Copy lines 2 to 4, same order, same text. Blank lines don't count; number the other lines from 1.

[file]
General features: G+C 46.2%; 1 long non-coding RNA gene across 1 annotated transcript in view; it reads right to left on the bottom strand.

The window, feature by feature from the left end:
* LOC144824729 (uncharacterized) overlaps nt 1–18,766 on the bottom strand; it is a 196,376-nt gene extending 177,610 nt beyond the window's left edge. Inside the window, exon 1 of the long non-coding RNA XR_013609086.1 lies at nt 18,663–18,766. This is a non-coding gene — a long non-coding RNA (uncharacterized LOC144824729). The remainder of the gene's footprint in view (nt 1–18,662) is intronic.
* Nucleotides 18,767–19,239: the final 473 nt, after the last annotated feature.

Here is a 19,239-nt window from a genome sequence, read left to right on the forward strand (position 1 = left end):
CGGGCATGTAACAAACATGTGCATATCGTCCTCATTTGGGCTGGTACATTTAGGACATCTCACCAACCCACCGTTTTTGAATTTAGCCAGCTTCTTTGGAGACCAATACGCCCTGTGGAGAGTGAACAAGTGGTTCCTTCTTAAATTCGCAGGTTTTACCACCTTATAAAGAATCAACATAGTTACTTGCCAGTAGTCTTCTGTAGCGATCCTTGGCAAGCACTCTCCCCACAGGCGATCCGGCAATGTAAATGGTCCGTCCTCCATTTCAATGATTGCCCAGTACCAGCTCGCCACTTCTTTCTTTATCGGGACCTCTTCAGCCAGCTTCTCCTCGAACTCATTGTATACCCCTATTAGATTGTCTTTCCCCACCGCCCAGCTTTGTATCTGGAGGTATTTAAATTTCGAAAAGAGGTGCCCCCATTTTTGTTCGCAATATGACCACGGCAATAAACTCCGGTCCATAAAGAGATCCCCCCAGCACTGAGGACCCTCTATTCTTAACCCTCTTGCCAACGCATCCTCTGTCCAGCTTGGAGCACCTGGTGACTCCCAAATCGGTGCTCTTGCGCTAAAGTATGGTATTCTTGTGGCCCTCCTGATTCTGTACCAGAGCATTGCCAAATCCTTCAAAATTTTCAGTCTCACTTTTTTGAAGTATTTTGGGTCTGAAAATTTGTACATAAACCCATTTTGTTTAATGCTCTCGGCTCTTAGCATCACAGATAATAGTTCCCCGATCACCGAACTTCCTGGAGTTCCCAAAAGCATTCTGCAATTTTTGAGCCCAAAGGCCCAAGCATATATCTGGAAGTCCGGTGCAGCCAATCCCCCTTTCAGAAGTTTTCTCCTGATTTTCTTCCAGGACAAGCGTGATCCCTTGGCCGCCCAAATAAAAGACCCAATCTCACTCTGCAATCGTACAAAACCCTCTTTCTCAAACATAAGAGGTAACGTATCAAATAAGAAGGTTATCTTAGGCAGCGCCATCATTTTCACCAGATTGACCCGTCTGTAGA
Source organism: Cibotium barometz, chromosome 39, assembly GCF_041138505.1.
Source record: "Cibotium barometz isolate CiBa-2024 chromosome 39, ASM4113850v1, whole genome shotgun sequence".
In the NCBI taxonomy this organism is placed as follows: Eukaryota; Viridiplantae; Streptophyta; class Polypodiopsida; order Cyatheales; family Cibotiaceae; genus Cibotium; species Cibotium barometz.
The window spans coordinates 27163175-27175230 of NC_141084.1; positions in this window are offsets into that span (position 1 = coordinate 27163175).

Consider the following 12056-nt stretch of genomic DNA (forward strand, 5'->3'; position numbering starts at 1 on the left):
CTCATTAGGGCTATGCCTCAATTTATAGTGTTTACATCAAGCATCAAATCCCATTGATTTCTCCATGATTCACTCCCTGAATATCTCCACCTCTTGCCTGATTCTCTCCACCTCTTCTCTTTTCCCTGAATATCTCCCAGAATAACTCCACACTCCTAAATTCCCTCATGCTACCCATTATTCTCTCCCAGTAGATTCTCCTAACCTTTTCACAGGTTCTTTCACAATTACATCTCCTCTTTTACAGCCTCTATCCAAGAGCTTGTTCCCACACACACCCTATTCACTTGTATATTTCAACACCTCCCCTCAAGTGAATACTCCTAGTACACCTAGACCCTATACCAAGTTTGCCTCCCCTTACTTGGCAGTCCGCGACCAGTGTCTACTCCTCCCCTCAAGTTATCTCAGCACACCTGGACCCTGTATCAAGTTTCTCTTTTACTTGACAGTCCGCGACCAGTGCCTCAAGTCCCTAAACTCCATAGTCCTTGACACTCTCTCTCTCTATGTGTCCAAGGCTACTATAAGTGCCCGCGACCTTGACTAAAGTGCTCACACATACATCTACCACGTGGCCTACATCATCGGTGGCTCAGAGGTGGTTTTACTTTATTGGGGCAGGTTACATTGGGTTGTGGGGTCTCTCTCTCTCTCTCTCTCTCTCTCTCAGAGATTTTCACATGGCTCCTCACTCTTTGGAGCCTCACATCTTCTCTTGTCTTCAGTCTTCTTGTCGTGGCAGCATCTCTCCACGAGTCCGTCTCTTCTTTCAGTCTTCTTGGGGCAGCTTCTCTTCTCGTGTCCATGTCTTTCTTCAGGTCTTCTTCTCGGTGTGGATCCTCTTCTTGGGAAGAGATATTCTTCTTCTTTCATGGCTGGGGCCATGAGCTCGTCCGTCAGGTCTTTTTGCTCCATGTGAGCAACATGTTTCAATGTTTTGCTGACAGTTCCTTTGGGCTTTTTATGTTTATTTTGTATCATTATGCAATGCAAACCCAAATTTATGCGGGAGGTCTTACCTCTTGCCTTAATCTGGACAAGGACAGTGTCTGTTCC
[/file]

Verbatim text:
The window, feature by feature from the left end:
* LOC144824729 (uncharacterized) overlaps nt 1–18,766 on the bottom strand; it is a 196,376-nt gene extending 177,610 nt beyond the window's left edge. Inside the window, exon 1 of the long non-coding RNA XR_013609086.1 lies at nt 18,663–18,766. This is a non-coding gene — a long non-coding RNA (uncharacterized LOC144824729). The remainder of the gene's footprint in view (nt 1–18,662) is intronic.
* Nucleotides 18,767–19,239: the final 473 nt, after the last annotated feature.